Research traces modern maize back to a hybrid created 5,000 years ago in Mexico
Maize is one of the world's most widely grown crops. It is used for both human and animal foods and holds great cultural significance, especially for indigenous peoples in the Americas. Yet despite its importance, the origins of the grain have been hotly debated for more than a century.
Now new research, published Dec. 1 in Science, shows that all modern maize descends from a hybrid created just over 5,000 years ago in central Mexico, thousands of years after the plant was first domesticated.
The work has implications both for improving one of the world's most important crops and for understanding how the histories of people and their crops influence each other.
"It's a new model for the origins and spread of maize, and how it became a staple across the Americas," said Jeffrey Ross-Ibarra, professor in the Department of Evolution and Ecology at the University of California, Davis and senior author on the paper.
For the last few decades, the consensus has been that maize (Zea mays) was domesticated once from a single wild grass—called teosinte—in the lowlands of southwest Mexico about 9,000 to 10,000 years ago. Known as corn in the United States, maize is not only a staple of diets around the globe, but also can be processed into sweeteners, ethanol fuel and other uses.
More recently, though, it's become clear that the genome of modern maize also contains a hefty dose of DNA from a second teosinte that grows in the highlands of central Mexico.
Ross-Ibarra and collaborators in the U. S., China and Mexico analyzed the genomes of over a thousand samples of maize and wild relatives. They found that about 20 percent of the genome of all maize worldwide comes from this second highland teosinte.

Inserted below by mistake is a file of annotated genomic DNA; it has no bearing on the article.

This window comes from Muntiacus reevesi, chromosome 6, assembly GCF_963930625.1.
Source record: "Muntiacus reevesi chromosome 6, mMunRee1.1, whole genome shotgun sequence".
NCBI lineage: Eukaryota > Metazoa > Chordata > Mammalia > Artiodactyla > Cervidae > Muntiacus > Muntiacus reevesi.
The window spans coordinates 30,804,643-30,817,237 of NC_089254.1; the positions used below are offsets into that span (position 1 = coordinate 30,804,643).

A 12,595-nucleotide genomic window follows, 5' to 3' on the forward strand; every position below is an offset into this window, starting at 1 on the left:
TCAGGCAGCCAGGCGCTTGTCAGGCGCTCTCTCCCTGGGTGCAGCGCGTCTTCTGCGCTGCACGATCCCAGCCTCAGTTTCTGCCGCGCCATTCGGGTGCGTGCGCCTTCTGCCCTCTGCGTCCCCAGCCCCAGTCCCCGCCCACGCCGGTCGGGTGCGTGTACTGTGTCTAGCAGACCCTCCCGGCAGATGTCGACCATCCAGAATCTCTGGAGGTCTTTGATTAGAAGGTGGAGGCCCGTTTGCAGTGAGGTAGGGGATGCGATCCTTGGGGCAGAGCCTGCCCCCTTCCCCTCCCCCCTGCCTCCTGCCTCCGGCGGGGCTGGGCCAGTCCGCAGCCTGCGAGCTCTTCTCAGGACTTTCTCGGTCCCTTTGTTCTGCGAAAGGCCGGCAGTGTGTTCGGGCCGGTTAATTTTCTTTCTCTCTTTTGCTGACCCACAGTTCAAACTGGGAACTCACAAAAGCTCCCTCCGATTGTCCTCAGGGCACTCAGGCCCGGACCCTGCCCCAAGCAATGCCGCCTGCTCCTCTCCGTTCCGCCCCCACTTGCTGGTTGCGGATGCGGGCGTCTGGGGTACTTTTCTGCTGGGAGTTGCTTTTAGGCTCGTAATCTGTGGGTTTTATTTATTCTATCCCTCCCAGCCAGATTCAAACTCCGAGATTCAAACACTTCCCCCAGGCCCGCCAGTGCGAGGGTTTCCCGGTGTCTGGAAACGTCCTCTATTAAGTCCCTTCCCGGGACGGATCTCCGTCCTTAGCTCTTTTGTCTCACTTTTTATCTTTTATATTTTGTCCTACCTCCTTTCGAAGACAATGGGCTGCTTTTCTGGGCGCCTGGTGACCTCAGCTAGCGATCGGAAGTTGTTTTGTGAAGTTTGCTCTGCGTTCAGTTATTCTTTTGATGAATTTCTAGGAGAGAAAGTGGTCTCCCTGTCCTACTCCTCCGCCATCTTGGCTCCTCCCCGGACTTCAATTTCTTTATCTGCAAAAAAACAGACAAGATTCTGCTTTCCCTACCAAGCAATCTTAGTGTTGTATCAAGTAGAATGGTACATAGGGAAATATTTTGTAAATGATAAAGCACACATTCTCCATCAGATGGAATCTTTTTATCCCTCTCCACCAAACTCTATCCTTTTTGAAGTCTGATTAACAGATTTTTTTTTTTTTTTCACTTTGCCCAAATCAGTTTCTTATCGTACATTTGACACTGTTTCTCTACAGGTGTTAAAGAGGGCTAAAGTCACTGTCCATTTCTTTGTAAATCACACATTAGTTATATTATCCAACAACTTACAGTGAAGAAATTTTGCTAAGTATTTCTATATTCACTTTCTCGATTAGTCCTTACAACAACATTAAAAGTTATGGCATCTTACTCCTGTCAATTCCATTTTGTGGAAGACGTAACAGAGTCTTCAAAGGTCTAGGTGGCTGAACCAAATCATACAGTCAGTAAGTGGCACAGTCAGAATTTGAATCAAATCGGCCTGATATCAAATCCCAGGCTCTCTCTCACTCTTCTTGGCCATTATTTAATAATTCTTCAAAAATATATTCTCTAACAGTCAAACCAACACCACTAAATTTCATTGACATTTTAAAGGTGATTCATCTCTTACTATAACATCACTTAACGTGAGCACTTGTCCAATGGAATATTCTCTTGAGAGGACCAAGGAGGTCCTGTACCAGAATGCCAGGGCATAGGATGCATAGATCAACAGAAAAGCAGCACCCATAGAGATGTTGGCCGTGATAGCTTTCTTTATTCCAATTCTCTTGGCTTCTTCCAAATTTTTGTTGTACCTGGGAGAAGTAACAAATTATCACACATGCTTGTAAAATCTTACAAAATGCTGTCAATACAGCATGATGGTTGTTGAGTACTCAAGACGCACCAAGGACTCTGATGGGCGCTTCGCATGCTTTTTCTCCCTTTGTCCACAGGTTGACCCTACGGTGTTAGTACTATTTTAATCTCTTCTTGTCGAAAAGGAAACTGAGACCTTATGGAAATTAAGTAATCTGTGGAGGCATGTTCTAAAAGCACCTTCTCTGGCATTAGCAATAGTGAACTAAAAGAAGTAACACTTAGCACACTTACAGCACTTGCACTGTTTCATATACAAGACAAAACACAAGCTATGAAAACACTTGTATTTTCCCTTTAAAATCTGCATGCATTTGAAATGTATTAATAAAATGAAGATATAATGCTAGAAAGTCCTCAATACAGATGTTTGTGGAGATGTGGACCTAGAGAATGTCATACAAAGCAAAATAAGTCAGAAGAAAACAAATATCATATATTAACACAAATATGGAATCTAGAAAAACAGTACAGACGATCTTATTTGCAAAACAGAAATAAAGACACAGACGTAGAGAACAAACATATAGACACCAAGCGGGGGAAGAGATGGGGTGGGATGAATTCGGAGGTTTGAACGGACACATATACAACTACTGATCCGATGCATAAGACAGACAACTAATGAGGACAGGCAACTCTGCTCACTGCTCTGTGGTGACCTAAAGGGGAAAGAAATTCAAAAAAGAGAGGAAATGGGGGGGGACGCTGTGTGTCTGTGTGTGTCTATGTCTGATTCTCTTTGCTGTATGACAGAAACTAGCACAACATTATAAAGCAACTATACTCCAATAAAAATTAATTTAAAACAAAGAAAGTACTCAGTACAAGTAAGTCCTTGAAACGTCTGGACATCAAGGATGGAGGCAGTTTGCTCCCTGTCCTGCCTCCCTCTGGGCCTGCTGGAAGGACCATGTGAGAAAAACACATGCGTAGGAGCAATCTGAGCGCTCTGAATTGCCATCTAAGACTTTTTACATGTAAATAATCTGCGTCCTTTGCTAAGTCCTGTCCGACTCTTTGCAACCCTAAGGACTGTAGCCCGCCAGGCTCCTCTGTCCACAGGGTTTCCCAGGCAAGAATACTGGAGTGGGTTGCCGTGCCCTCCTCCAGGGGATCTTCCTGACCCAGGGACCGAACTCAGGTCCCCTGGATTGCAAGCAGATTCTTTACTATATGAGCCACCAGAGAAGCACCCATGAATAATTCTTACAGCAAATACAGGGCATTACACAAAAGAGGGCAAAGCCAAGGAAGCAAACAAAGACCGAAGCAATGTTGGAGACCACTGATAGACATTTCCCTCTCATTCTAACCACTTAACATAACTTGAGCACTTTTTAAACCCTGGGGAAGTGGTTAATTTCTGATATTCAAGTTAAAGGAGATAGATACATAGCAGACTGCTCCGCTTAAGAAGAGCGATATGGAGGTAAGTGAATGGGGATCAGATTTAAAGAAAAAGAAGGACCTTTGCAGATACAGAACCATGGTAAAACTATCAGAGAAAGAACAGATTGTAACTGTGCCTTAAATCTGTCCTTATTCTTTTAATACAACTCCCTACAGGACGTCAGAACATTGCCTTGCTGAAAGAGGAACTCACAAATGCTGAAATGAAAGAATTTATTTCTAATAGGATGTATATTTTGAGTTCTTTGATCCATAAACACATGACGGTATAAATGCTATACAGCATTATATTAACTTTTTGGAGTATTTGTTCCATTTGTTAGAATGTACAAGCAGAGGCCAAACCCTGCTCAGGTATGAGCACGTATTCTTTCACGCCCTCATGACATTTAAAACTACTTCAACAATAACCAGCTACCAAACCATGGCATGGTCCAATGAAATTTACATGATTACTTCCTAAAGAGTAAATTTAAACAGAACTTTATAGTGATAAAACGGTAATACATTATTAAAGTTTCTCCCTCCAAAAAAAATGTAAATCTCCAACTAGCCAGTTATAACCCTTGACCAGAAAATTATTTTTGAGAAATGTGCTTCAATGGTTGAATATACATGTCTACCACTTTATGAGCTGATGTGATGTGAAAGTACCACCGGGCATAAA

New model for spread of maize
These new findings suggest that, though maize was domesticated around 10,000 years ago, it was not until 4,000 years later, when it hybridized with highland teosinte, that maize really took off as a popular crop and food staple. This is also supported by archaeological evidence of the increasing importance of maize around the same time.
The new crop spread rapidly through the Americas and later worldwide. Today, about 1.2 billion metric tons is harvested each year globally.
The hunt for why highland teosinte enabled maize to become a staple is still underway, Ross-Ibarra said. The researchers did find genes related to cob size—perhaps representing an increased yield potential—and flowering time, which likely helped maize, a tropical crop, to grow at higher latitudes with longer days.
Hybridization may also have brought "hybrid vigor," where a hybrid organism is more vigorous than either of its parents. The researchers observed that genomic segments from highland teosinte contained fewer harmful mutations than did other parts of the genome.
While the initial hybridization may have been accidental, it's likely that indigenous farmers recognized and took advantage of the novel variation introduced from highland maize, Ross-Ibarra said. Even today, he said, "If you talk to Mexican farmers, some will tell you that letting wild maize grow near the fields makes their crops stronger."
Next, a team led by Ross-Ibarra with Professor Graham Coop at UC Davis, archaeologists at UC Santa Barbara and geneticists at Swedish University of Agricultural Sciences will study the co-evolution of humans and maize in the Americas. They will use genetics to look at how humans and maize spread across the continent and how populations of both maize and humans grew and shrank as they interacted with each other.
"We will incorporate human genetic data, maize genetics and archaeological data in an effort to answer many of the questions raised by our new model of maize origins," Ross-Ibarra said.
Journal information: Science
Provided by UC Davis